Building strong and personal relationships around mutual goals are key for making all other attempts impactful and efficient. If you succeed to make this the foundation, you can build on it by consulting or educating parents. Invite them to learn more about what’s going on at school and give them a chance to influence the decisions that are being made. The parents will also be more open to engaging in school activities and volunteering if they are better acquainted with you and your goals. Finally, try to build the momentum of cooperative spirit by including the community’s resources to improve the learning experiences of children.
What Can Parents Do?
Any activity a parent engages in with a goal of improving their child’s education is a valid topic for discussion with teachers, including some of the other members of the school staff. So whatever you do, try to make an effort to seek out and utilize their council. They’re experienced in education, well-acquainted with your child’s situation and might have some insights about your child’s behavior you aren’t aware of.
One of the suggestions for parents is todevelop the right environment for their children. Children will spend a vast majority of their time at home. But just because they’re not at school doesn’t mean they shouldn’t be learning. At home with our kids, we can provide them with a relaxed and informal way of getting to know the world and its intricacies. There are many ways in which you can create a great learning environment at home.
Parents should also work on communicating with their children. Start by simply talking more often and work your way up the ladder. You can even create daily routines that will allow you an opportunity to talk to one another or adjust the existing ones where talking won’t distract you from what you’re doing. Chores and mealtimes are a great place to start. Be sure to show interest in their activities and praise effort over results.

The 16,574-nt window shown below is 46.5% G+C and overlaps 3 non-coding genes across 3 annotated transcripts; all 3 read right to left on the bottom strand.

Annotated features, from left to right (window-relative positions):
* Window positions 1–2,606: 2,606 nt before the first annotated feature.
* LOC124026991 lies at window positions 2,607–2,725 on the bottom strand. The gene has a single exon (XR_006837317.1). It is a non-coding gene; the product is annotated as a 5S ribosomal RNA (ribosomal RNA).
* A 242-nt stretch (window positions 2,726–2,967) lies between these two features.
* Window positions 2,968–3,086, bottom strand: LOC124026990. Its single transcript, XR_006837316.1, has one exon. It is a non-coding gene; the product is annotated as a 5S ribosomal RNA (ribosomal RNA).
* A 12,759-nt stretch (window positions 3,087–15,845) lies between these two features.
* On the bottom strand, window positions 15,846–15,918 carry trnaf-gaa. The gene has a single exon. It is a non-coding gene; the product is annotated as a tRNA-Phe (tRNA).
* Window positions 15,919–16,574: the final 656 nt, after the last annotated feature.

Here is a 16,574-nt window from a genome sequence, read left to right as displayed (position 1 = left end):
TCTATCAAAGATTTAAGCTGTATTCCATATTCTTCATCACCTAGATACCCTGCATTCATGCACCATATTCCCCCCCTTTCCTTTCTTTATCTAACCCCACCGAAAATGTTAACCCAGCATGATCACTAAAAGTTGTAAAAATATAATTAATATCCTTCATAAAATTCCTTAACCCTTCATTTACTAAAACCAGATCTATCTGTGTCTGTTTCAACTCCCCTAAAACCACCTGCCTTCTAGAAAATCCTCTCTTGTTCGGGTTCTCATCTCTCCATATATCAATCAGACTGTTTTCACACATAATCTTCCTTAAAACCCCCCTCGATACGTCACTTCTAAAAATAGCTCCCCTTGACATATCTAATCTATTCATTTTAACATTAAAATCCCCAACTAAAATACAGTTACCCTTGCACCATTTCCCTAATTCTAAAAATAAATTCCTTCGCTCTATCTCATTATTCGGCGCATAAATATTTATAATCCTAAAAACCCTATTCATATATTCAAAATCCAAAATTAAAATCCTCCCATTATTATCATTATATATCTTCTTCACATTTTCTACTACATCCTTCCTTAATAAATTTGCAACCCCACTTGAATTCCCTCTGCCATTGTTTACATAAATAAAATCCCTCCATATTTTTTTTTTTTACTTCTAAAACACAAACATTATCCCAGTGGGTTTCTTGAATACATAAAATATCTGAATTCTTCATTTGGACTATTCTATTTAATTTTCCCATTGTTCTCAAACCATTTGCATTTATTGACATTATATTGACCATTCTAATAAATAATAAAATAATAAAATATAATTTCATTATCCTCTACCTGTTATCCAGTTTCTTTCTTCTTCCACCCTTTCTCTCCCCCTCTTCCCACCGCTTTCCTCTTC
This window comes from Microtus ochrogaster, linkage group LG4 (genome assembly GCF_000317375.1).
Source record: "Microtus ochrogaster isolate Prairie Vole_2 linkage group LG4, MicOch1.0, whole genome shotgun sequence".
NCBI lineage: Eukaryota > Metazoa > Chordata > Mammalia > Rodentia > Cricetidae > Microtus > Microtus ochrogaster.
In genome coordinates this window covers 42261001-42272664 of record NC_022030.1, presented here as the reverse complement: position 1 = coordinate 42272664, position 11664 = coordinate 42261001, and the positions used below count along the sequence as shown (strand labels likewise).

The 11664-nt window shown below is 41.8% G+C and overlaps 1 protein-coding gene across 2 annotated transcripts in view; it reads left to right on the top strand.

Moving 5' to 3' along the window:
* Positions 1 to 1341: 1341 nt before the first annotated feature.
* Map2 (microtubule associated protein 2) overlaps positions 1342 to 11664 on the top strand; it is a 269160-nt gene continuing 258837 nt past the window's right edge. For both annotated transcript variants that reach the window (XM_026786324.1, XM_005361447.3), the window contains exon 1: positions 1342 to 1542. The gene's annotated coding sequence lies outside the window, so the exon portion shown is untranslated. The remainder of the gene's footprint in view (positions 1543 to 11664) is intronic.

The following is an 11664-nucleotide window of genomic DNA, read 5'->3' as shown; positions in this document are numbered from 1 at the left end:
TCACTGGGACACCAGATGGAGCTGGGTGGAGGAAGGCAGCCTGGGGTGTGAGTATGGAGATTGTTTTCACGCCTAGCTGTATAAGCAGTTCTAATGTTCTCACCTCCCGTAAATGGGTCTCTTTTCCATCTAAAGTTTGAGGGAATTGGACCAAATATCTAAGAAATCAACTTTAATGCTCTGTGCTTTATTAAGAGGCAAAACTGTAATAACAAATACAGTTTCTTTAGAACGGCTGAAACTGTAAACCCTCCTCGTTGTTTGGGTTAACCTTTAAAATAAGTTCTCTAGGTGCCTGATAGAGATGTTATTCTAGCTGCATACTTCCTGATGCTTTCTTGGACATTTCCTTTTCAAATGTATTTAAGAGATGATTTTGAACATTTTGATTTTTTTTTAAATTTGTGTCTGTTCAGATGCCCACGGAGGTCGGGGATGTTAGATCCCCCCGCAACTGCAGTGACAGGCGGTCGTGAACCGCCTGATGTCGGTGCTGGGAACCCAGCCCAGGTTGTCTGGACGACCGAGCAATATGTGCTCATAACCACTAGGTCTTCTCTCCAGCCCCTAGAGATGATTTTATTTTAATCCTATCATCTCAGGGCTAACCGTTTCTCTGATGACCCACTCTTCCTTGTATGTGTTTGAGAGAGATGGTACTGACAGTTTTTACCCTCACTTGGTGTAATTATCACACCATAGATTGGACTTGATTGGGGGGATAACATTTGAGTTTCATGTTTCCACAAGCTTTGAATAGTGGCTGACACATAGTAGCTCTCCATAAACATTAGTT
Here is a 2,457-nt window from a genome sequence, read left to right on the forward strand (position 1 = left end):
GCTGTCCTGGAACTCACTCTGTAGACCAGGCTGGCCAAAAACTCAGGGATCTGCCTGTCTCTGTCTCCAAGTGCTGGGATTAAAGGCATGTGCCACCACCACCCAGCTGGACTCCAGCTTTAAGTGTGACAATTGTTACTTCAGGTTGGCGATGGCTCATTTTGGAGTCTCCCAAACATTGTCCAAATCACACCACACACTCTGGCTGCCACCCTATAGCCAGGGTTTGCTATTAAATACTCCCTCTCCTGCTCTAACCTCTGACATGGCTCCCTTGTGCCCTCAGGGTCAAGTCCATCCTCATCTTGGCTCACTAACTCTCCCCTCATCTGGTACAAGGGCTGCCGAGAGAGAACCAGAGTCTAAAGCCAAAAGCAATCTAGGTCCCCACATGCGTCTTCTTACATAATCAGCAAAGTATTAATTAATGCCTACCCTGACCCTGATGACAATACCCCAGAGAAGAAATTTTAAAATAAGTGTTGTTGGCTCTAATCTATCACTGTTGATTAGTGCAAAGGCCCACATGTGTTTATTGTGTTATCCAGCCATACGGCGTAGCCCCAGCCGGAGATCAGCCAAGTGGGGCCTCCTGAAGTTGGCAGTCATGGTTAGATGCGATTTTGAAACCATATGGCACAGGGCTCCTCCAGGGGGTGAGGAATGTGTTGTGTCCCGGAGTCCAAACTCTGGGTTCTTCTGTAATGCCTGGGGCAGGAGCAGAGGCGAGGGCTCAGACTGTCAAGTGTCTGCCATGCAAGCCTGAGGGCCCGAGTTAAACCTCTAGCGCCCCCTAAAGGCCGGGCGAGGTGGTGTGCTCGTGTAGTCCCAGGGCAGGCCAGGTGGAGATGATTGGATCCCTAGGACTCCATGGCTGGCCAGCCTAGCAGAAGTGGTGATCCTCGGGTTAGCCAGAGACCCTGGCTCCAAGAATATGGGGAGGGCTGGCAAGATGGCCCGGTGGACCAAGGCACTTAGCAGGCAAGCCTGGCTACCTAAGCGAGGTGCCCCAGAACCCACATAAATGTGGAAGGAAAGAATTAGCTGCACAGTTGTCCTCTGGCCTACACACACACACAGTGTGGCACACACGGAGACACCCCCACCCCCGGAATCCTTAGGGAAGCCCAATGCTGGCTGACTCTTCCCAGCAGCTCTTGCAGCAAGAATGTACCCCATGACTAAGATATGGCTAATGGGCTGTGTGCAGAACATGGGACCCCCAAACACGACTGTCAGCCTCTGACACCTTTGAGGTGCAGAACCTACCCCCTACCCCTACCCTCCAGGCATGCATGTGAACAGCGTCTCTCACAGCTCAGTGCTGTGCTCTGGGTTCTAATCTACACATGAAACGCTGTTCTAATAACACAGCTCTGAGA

What’s Stopping You from Being More Engaged in Your Child’s Education?
A parent’s greatest joy is to see their child grow and learn. We want them to be confident, responsible and develop habits for being productive in the workplace of tomorrow. Most of us are aware that we can contribute to our child’s education, yet we’re not always choosing to do so. Is it that we’re too tired from working all day and we can’t focus because our energy levels are running low? Or is it that we think they’ll be better off if they do it all by themselves? It’s an interesting question to ask, and it is one that can shed light on what we prioritize over our child’s education.
Studies show our engagement can improve our child’s chances of success but how engaged should we get? The answer may change based on a given situation, but parent engagement certainly needs to be a balanced effort. Your best bet is probably staying somewhere in the middle, trying not to fall into the trap of being too careless with your child, but still allowing them room to grow and explore.
AuthorBio: Mark is a biz-dev hero at Invoicebus – a simple invoicing service that gets your invoices paid faster. He passionately blogs on topics that help small biz owners succeed in their business. He is also a lifelong learner who practices mindfulness and enjoys long walks in nature more than anything else.